In these trying times for businesses, managers need to explore every possible avenue in their search for advantages in the marketplace.
It’s an ever-changing world and business owners need to be acutely aware of external factors that will impact, positively and negatively, their prospects. Only then will managers be able to react accordingly, aiming to make the end result a positive one.
One tried-and-trusted tool used by business owners looks at the external factors that they cannot control but that will affect them going forward. These can be vital in planning your decisions, such as marketing strategies, and focus on four factors – political, economic, social and technological. PEST, for short.
Uncertainty leads, not unnaturally, to caution. And that makes business owners reluctant when it comes to, say, new investment or product development. But keeping abreast of ever-changing environments by using the PEST technique can make all the difference to your business.
There are variations on the PEST analysis. Some also cover the environmental aspect and the influence of their competitors, expanding the system to PESTEC, and one version disregards the competition and includes legal and ethical factors to make the STEEPLE system, but let’s focus on PEST and its four elements.
- POLITICAL ENVIRONMENT – This covers the rules and regulations imposed on sectors and industries in the corridors of power, and prevailing factors such as tax laws, VAT and business rates.
- ECONOMIC ENVIRONMENT – This is affected by interest rates, growth and inflation, and helps to assess your potential for development and expansion.
- SOCIAL FACTORS – It’s important to look at who your business, service or product is aimed at. Knowing your target market and your demographic is crucial.
- TECHNOLOGY – The fastest-moving factor in PEST, technology advances at a rapid pace and your customer base will be keen to keep up.
Each factor can have an effect, good and bad, on your firm’s chances of success.
And each factor’s implications can be further categorised by its duration (short, mid or long-term), change type (positive, negative or unknown), rate of impact (increased, decreased, constant or unknown) and importance (critical, important, unimportant or unknown).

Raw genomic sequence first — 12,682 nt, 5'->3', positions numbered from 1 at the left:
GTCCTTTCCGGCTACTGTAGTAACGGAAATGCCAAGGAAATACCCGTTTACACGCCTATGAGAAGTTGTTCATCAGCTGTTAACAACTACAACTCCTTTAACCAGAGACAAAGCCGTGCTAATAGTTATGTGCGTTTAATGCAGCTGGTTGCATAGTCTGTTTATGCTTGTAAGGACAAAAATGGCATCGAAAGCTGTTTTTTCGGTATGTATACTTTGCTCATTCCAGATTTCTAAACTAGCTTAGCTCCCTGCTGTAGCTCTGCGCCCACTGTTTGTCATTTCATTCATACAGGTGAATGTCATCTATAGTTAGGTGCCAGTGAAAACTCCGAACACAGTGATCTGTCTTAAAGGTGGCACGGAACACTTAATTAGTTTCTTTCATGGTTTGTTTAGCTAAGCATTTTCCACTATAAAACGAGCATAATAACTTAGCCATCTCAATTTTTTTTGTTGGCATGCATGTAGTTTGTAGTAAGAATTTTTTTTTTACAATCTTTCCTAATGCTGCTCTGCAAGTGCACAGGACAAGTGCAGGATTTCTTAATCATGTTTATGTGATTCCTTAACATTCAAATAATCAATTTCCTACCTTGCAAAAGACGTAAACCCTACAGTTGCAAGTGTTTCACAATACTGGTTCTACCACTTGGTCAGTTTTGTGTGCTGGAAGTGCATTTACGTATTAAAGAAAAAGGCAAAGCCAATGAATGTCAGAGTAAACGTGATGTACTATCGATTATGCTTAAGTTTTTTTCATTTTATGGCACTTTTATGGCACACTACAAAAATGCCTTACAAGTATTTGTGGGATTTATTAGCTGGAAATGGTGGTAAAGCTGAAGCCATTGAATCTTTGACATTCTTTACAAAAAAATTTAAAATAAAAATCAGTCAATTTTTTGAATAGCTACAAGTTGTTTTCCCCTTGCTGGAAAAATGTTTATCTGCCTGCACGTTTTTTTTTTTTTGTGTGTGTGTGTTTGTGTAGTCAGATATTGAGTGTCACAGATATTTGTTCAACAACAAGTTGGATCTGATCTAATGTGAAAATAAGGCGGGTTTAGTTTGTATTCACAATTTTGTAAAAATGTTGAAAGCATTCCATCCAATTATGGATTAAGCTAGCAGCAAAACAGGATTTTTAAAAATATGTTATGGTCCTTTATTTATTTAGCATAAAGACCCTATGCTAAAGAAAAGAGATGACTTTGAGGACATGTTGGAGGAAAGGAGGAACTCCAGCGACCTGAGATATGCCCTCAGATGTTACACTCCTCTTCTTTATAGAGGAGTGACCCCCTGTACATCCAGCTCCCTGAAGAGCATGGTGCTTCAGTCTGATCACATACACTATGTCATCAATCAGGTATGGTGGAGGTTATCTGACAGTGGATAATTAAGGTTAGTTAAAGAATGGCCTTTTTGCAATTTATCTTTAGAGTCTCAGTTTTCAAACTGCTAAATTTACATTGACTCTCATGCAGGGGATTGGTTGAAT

Business leaders love certainty and absolutes. It makes forward planning much simpler. While this isn’t always feasible, there will be major changes to the political, economic, social or technological landscape occurring that are beyond your control, in which case effective reaction is essential to your chances of success
The political forces are a prevailing source of uncertainty. We have endured, and continue to try to come to terms with, a double-whammy with the effects of the UK leaving the European Union and the devastating impact of the COVID pandemic.
The impact of Brexit was an all-encompassing concerns for business leaders at the back end of 2019 but when the lockdowns hit virtually no sector was left unscathed. Hospitality, retail, construction and manufacturing were hit especially hard.
Businesses are, to a degree, at the mercy of their government’s impacts in terms of VAT, business rates and corporation tax changes, as well as any new legislation that affects how they must carry out their work. This could include health and safety amendments or environmental considerations.
And so to the economics of PEST analysis.
Smarter firms looking to make savings are trying to do so without slashing their workforce. Instead of putting extra pressure on a smaller workforce to achieve the same productivity, improvements in working practices and technology could achieve the same goals without the need to cut corners.
Social factors have changed in the wake of the pandemic, with a greater emphasis on home working. Where possible, managers are happy for their staff members to be just as productive from their own homes. And while many workers are happy to hunker down at home, cutting their travel time and costs into the bargain, money-savvy managers are keen to slash their running costs for pricey premises, perhaps even doing away with a permanent base completely in time.